...And a day of steam and bustle in the brewery today, sees FV 4 occupied by another gyle of the well hopped Best Gold, such is the demand for this beer by the ever-thirsty populace...

...I shall endevour to bring you more news of seasonl brews when there is such. In the meantime allow me to whet your appetite with the news that plans might just be afoot for a rather special blended beer, in the tradition of the porters of the 19th this space!

Thursday, December 4, 2008

The Bitter End proudly presents...

We all know that it's hungry work being a passionate connoisseur of quality beers, and hard and thirsty work for those who are inflicted with a passion for discovering the best in quality locally produced, home-cooked food. Therefore it is with great pleasure that the Bitter End is able to help in some way, by the announcement of...Our first ever speciality PIE & PINT of ale festival, at the Bitter End. The Cockermouth beer festival next door in the Kirkgate Centre kicks off on Thursday, running through to Saturday, so pop in to the Bitter End on Thursday and Friday lunchtime, or all day on Saturday before 6pm for some very special pies and micro-brewed beer.
I have managed to persuade our amazing chef to create a selection of speciality pies showcasing the best of his locally sourced, quality ingredients and combine it with the best of local micro-brewed beer. A selection of Bitter End Brewery beers will be on tap including the welcome return of seasonal beer for Dec-Jan, Espresso Stout, 5.8% ABV. Drop in and try your hand at beer and matching beer and food. See you there,

Sunday, October 5, 2008

Beer festivals

Ladies and gentlemen. Allow me if i may be so forward, to draw your attention to a number of imminent beer festivals where you should go, immediately, and quaff amongst many other fine ales, three fine brews from the Bitter End...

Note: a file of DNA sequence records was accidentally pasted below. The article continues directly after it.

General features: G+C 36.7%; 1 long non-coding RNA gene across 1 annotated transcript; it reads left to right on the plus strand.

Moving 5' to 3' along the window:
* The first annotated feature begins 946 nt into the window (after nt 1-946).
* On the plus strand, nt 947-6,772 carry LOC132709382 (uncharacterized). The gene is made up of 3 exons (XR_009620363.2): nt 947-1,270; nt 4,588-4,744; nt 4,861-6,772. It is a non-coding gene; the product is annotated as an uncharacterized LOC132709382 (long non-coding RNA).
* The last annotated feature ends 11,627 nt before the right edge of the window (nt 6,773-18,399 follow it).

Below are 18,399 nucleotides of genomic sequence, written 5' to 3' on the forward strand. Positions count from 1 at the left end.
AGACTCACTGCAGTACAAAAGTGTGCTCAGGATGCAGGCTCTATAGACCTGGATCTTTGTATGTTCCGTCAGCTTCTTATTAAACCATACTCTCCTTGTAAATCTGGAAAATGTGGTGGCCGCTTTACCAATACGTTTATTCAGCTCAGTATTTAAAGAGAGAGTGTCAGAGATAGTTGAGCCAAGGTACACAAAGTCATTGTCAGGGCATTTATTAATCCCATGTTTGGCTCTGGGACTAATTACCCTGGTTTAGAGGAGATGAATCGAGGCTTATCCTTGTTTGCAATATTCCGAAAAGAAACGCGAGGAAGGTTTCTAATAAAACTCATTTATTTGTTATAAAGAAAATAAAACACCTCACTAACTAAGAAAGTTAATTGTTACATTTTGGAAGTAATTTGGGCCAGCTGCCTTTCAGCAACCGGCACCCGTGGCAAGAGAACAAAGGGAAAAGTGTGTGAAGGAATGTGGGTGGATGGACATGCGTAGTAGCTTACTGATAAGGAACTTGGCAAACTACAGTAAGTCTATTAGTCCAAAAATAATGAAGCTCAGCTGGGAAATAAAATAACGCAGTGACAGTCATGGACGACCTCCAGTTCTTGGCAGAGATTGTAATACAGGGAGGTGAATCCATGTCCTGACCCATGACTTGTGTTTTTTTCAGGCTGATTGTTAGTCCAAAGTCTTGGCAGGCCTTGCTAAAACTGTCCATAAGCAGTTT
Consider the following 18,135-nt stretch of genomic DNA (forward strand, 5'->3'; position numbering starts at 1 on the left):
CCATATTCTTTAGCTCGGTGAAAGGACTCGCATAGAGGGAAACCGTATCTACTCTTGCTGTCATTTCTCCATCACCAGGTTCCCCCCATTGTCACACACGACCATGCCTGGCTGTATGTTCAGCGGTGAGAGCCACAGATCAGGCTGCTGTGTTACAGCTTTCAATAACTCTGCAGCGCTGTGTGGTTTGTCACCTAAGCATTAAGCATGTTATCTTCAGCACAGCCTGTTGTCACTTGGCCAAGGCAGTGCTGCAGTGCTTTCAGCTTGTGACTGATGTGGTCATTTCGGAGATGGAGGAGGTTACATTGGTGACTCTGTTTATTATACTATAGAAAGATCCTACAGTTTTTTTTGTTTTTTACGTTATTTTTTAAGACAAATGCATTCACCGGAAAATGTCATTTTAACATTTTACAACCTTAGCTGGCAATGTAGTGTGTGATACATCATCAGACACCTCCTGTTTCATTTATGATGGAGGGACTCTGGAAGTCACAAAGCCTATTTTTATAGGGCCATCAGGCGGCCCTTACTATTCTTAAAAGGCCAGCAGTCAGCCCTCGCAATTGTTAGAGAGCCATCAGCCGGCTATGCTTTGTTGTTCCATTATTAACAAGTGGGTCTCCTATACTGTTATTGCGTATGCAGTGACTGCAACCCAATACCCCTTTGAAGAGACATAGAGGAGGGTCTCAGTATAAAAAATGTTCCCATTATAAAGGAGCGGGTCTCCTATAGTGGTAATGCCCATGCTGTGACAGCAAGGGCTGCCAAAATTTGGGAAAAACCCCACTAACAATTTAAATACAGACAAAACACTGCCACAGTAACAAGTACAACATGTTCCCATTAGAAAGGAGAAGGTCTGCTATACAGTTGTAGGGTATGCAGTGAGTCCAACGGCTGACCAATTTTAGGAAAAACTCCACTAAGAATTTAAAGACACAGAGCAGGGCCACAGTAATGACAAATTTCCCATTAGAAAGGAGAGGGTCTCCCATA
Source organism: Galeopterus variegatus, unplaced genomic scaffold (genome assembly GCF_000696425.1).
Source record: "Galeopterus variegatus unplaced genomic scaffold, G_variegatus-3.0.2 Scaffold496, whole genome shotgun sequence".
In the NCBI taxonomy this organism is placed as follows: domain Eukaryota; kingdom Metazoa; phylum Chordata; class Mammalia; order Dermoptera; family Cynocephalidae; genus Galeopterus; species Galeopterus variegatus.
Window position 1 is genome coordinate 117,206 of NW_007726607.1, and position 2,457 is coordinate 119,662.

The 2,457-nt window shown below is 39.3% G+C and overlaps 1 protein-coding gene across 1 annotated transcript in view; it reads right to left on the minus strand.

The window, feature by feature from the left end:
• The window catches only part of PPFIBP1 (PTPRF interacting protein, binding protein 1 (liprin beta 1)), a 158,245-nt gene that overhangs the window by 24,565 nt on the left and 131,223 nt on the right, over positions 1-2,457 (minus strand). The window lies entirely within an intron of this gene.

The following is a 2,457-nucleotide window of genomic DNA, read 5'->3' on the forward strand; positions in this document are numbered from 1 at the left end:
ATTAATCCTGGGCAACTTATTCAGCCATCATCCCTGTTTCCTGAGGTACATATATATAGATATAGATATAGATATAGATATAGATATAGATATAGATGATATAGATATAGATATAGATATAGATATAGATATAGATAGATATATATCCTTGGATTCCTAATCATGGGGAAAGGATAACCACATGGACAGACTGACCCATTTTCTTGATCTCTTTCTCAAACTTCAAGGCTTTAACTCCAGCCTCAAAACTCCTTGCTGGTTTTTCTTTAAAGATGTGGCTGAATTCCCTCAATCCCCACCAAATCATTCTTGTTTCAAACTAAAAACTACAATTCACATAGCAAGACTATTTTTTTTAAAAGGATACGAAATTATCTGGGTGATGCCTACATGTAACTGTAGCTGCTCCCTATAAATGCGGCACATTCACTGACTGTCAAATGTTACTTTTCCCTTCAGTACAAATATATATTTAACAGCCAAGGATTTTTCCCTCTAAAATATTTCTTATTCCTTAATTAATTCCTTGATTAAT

15th Westmorland CAMRA Beer Festival -Kendal, 8-11 Oct (Wed-Sat)...Lakeland Bitter 3.8%
9th Ayrshire & Galloway CAMRA Beer Festival -Troon, 9-11 Oct (Thu-Sat)...Lakeland Best Gold 4.3%
West Cumbria CAMRA Beer Festival -Whitehaven, 21-22 Nov (Fri-Sat)...Bitter End Barley Wine 6.2%
Cockermouth Round Table Beer Festival, 4-6 Dec (Thu-Sat)...Espresso Stout 5.8%

...i might particularly draw your attention to the beer for the West Cumbria CAMRA Beer Festival -a special beer to look forward too -It will have 10 weeks in the cask to condition before quaffing -expect a most suitable beer for the season, with some wonderful hop flavour from generous dry hopping. See thee all in Whitehaven,

Tuesday, September 16, 2008

the hop harvest, 2008

I was fortunate enough lately, to have made a visit to Herefordshire -i could not resist stopping to visit a hop field, and assess the state of the crop. Hear, dear reader is the result. The bines were laden with their resinous cones, but some dry weather would help to make the ground a little easier for the tractors to move over. Marvel at the wonders of digital technology:

A handsome cone laden bine...

The height of the bines in this field suggests one of the dwarf 'hedgerow' varieties such as First Gold -Only attaining perhaps half the height of taller growing varieties, thus enabling easier maintainance of the crop, and use of a more efficient picking process...